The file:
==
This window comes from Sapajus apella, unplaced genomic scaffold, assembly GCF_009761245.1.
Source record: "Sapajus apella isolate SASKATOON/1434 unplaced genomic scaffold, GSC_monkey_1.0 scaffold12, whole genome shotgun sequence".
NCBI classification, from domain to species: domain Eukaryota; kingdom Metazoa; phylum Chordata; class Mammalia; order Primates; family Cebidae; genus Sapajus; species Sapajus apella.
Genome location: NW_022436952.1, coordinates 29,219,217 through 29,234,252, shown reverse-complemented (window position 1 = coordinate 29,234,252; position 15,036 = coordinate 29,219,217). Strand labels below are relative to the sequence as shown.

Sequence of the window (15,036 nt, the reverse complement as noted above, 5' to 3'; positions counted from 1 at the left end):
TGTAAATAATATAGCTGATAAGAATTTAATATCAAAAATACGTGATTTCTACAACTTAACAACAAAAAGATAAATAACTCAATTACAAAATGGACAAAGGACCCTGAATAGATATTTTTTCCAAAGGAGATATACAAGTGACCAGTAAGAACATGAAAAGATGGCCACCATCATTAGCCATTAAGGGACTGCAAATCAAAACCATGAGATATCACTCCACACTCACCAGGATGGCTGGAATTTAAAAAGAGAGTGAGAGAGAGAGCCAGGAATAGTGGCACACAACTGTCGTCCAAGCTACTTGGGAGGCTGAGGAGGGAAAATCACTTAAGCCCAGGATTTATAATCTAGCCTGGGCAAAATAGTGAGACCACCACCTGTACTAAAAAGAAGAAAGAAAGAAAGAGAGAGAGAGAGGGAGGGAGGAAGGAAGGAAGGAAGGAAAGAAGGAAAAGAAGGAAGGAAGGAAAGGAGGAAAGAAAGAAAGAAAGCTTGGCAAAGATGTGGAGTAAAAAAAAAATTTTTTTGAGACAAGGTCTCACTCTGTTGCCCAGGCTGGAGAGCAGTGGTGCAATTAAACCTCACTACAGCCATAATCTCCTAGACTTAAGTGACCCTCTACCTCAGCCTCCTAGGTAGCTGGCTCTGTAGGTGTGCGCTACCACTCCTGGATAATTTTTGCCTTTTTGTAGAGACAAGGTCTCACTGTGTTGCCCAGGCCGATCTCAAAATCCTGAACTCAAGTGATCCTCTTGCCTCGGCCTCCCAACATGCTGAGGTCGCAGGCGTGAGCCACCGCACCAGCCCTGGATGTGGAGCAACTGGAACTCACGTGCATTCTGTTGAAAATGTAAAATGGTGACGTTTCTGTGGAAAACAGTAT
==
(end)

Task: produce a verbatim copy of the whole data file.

This window comes from Sapajus apella, unplaced genomic scaffold, assembly GCF_009761245.1.
Source record: "Sapajus apella isolate SASKATOON/1434 unplaced genomic scaffold, GSC_monkey_1.0 scaffold12, whole genome shotgun sequence".
NCBI classification, from domain to species: domain Eukaryota; kingdom Metazoa; phylum Chordata; class Mammalia; order Primates; family Cebidae; genus Sapajus; species Sapajus apella.
Genome location: NW_022436952.1, coordinates 29,219,217 through 29,234,252, shown reverse-complemented (window position 1 = coordinate 29,234,252; position 15,036 = coordinate 29,219,217). Strand labels below are relative to the sequence as shown.

Sequence of the window (15,036 nt, the reverse complement as noted above, 5' to 3'; positions counted from 1 at the left end):
TGTAAATAATATAGCTGATAAGAATTTAATATCAAAAATACGTGATTTCTACAACTTAACAACAAAAAGATAAATAACTCAATTACAAAATGGACAAAGGACCCTGAATAGATATTTTTTCCAAAGGAGATATACAAGTGACCAGTAAGAACATGAAAAGATGGCCACCATCATTAGCCATTAAGGGACTGCAAATCAAAACCATGAGATATCACTCCACACTCACCAGGATGGCTGGAATTTAAAAAGAGAGTGAGAGAGAGAGCCAGGAATAGTGGCACACAACTGTCGTCCAAGCTACTTGGGAGGCTGAGGAGGGAAAATCACTTAAGCCCAGGATTTATAATCTAGCCTGGGCAAAATAGTGAGACCACCACCTGTACTAAAAAGAAGAAAGAAAGAAAGAGAGAGAGAGAGGGAGGGAGGAAGGAAGGAAGGAAGGAAAGAAGGAAAAGAAGGAAGGAAGGAAAGGAGGAAAGAAAGAAAGAAAGCTTGGCAAAGATGTGGAGTAAAAAAAAAATTTTTTTGAGACAAGGTCTCACTCTGTTGCCCAGGCTGGAGAGCAGTGGTGCAATTAAACCTCACTACAGCCATAATCTCCTAGACTTAAGTGACCCTCTACCTCAGCCTCCTAGGTAGCTGGCTCTGTAGGTGTGCGCTACCACTCCTGGATAATTTTTGCCTTTTTGTAGAGACAAGGTCTCACTGTGTTGCCCAGGCCGATCTCAAAATCCTGAACTCAAGTGATCCTCTTGCCTCGGCCTCCCAACATGCTGAGGTCGCAGGCGTGAGCCACCGCACCAGCCCTGGATGTGGAGCAACTGGAACTCACGTGCATTCTGTTGAAAATGTAAAATGGTGACGTTTCTGTGGAAAACAGTAT